I got my first job at 15, working prep in an Italian restaurant. I chopped vegetables, portioned dough, shredded cheese, ripped the beards out of mussels, deveined shrimp, sliced sausages into coins, washed and sorted spinach, received deliveries, and stood in the walk-in fridge when I was out of breath.
I was informally mentored by the next-youngest person on staff, who was five years my senior and took me under his wing. I learned to work quickly and efficiently, how to interact with and learn from my coworkers. I learned when to joke around and when to go heads-down and power through a rush. I would go on to work in restaurants in the summer (and part time in the school year) on and off for the next six years.
Working in a restaurant as a teenager was an experience that I wouldn’t trade for anything. However, according to a new report from the Pew Research Center, only 34.6% of teens are taking paid summer jobs, including summer jobs in restaurants.
Historically, the teen employment rate would decrease during economic recessions and climb back up during times of economic prosperity. In 1978, 58% of teens were employed in the summer. The teen employment rate has since dropped steadily, but it reached an all time low of 30% in 2009, in line with the recession. Since then, it has crept up slightly, and teens are starting to come back to restaurants, but the numbers are still low.
We’ll break down what this means for restaurateurs and for teenagers, and how you can show that your restaurant welcomes workers of all ages.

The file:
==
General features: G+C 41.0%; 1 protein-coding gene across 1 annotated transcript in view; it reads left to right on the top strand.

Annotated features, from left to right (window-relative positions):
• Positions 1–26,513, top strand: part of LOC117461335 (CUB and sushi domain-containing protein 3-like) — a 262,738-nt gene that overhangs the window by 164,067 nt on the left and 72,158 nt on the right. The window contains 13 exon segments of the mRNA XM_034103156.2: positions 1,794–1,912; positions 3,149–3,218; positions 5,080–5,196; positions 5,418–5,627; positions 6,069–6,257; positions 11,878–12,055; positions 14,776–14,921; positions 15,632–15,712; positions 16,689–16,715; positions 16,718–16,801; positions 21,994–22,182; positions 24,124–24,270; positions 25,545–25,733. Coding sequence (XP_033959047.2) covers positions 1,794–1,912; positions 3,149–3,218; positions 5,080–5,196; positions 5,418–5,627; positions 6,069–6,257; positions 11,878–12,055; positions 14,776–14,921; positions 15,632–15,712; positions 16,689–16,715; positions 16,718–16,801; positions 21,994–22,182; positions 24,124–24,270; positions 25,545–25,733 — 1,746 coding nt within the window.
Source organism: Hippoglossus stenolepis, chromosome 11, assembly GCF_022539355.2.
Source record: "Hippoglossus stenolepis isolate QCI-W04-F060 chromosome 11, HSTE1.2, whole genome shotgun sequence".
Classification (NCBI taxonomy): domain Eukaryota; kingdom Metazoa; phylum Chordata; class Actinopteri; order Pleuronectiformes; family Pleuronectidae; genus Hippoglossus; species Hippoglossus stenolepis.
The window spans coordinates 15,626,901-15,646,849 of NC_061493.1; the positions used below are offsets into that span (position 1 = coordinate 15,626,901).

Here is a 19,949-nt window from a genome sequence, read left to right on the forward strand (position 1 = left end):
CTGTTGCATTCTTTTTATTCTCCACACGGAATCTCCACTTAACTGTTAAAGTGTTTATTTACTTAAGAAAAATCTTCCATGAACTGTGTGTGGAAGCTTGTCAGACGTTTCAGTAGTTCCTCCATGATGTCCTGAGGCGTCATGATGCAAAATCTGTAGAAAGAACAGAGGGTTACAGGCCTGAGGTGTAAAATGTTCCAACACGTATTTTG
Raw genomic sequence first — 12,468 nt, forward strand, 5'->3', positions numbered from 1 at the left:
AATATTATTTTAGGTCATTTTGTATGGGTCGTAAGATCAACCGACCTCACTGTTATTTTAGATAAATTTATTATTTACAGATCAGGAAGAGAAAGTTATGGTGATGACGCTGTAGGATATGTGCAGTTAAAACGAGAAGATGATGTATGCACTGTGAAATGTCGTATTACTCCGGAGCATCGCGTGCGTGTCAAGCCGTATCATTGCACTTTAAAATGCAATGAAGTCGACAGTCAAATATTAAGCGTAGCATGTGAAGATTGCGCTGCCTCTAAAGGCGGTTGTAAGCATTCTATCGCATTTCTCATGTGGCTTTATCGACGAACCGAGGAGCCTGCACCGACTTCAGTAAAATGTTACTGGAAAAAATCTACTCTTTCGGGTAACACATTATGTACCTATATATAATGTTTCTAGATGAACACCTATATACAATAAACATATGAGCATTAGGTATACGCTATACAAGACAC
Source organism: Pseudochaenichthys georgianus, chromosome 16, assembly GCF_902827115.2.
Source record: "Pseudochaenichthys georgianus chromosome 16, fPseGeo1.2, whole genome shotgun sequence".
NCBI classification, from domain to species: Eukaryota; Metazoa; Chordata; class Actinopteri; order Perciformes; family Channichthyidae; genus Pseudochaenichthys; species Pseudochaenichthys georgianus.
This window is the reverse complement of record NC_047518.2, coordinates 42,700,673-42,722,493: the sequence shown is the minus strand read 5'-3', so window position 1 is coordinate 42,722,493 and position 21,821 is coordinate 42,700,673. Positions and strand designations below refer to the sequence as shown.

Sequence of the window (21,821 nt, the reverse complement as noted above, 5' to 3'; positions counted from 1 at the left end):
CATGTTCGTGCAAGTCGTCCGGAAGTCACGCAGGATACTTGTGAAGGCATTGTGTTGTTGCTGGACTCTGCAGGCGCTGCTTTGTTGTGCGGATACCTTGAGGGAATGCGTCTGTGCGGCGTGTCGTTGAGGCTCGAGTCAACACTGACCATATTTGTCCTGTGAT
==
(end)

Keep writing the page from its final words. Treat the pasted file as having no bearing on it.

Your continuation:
Why aren’t teenagers working in restaurants like they used to?
First and foremost, the rise in minimum wage across the country has meant that restaurateurs are looking for workers that are more skilled and require less training because they’ll be higher paid, reports MarketWatch. This means that the teenagers who do get restaurant jobs can make more money, but the jobs may be just out of reach.
Since 2010, the number of fast food jobs available has doubled, reports the New York Times, but there seem to be more jobs available than there are interested candidates. This has led to an industry-wide labor shortage and increased competition among restaurants trying to hire great people.
Jobs in fast food restaurants are increasingly filled by adult workers, including elderly workers, reports Bloomberg News, for two main reasons: people are living longer and running out of retirement savings, and the labor shortage has led to restaurants widening their search for employees. Elderly workers also come with decades of experience and service skills.